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Trials. 2012 Jul 6;13:105. doi: 10.1186/1745-6215-13-105.

The Well London program--a cluster randomized trial of community engagement for improving health behaviors and mental wellbeing: baseline survey results.

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Institute for Health and Human Development, University of East London, Water Lane, E15 4LZ London, UK.



The Well London program used community engagement, complemented by changes to the physical and social neighborhood environment, to improve physical activity levels, healthy eating, and mental wellbeing in the most deprived communities in London. The effectiveness of Well London is being evaluated in a pair-matched cluster randomized trial (CRT). The baseline survey data are reported here.


The CRT involved 20 matched pairs of intervention and control communities (defined as UK census lower super output areas (LSOAs); ranked in the 11% most deprived LSOAs in London by the English Indices of Multiple Deprivation) across 20 London boroughs. The primary trial outcomes, sociodemographic information, and environmental neighbourhood characteristics were assessed in three quantitative components within the Well London CRT at baseline: a cross-sectional, interviewer-administered adult household survey; a self-completed, school-based adolescent questionnaire; a fieldworker completed neighborhood environmental audit. Baseline data collection occurred in 2008. Physical activity, healthy eating, and mental wellbeing were assessed using standardized, validated questionnaire tools. Multiple imputation was used to account for missing data in the outcomes and other variables in the adult and adolescent surveys.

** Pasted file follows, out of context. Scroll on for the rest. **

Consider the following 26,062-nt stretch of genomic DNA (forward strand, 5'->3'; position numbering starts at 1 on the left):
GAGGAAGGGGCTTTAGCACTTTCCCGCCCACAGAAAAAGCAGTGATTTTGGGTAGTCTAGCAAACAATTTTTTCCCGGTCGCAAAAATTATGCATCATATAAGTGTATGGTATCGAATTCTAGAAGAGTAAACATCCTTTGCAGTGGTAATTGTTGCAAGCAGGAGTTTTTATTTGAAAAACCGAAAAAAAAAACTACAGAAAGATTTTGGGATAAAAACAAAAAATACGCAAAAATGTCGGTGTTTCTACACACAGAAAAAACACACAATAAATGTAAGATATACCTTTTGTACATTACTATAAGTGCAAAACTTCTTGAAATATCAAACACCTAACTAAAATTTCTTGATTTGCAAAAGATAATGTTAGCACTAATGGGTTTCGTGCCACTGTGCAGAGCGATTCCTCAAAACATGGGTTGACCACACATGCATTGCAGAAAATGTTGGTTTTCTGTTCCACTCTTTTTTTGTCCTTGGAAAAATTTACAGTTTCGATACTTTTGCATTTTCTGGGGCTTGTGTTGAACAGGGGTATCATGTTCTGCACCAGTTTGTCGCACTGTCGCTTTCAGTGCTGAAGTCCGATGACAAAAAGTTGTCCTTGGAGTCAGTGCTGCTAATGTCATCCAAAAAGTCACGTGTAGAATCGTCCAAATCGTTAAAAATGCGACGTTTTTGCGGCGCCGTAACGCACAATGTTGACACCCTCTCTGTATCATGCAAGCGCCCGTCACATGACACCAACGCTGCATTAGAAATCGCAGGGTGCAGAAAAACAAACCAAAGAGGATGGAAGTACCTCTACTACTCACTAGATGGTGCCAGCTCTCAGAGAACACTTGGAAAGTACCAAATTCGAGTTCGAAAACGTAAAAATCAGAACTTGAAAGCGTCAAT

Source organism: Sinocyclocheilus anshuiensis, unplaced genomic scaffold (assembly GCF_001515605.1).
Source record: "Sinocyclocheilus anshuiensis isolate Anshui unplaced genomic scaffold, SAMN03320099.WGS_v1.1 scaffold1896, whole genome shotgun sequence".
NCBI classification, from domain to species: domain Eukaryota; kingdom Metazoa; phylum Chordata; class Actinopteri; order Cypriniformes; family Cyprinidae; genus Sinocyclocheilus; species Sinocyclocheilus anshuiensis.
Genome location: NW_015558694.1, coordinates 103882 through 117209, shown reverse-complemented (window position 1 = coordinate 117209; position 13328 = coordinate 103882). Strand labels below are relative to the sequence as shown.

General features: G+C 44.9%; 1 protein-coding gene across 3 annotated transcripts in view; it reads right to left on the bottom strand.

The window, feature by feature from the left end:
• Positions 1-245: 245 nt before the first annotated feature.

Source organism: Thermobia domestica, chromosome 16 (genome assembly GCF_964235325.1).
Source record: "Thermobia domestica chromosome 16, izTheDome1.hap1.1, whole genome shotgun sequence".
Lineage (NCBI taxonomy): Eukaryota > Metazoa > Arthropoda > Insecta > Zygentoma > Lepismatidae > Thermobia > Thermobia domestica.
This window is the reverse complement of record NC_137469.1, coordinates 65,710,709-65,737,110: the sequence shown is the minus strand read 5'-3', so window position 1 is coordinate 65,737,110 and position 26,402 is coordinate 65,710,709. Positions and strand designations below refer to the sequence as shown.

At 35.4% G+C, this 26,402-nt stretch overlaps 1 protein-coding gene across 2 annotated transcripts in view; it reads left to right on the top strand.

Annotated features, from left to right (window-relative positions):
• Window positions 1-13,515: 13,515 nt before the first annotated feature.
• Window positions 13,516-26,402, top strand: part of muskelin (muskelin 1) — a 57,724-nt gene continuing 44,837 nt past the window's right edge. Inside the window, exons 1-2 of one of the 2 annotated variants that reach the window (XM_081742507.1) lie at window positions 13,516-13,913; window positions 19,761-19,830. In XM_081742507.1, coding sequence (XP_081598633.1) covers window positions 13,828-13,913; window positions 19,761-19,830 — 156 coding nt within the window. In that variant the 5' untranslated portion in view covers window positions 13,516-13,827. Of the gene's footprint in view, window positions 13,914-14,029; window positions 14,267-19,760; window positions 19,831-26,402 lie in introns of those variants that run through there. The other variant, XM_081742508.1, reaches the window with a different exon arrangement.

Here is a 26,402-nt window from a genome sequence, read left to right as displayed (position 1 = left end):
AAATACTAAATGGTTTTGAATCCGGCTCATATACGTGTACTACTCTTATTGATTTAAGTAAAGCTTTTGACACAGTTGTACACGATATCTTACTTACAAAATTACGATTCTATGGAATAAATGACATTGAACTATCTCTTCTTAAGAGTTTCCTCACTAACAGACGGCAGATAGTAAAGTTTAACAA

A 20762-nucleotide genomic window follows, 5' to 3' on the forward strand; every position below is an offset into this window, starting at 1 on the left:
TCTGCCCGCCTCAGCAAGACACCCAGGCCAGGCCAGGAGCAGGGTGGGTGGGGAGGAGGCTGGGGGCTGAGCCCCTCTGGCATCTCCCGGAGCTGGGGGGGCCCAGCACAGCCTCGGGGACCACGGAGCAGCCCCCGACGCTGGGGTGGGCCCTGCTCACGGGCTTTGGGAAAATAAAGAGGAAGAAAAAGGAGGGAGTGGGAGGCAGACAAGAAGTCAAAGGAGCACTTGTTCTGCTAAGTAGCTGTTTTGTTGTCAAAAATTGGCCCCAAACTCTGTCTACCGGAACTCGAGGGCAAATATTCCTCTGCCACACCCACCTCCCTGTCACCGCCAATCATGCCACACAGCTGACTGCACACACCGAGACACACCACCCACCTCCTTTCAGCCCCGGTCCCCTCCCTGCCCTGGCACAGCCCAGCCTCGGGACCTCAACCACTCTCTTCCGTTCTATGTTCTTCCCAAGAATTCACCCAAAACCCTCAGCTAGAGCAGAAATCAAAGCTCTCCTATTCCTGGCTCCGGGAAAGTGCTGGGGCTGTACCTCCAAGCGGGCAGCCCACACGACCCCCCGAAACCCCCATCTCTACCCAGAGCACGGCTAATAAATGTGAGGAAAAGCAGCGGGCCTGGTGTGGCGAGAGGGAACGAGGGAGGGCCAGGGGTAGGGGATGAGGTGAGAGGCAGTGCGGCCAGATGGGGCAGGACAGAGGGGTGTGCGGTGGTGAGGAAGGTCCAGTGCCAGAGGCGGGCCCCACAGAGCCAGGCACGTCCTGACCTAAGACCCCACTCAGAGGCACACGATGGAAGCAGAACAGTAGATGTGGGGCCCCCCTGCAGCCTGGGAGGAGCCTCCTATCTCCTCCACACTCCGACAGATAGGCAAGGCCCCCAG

There were 4,107 adults and 1,214 adolescent respondents in the baseline surveys. The intervention and control areas were broadly comparable with respect to the primary outcomes and key sociodemographic characteristics. The environmental characteristics of the intervention and control neighborhoods were broadly similar. There was greater between-cluster variation in the primary outcomes in the adult population compared to the adolescent population. Levels of healthy eating, smoking, and self-reported anxiety/depression were similar in the Well London adult population and the national Health Survey for England. Levels of physical activity were higher in the Well London adult population but this is likely to be due to the different measurement tools used in the two surveys.


Randomization of social interventions such as Well London is acceptable and feasible and in this study the intervention and control arms are well-balanced with respect to the primary outcomes and key sociodemographic characteristics. The matched design has improved the statistical efficiency of the study amongst adults but less so amongst adolescents. Follow-up data collection will be completed 2012.

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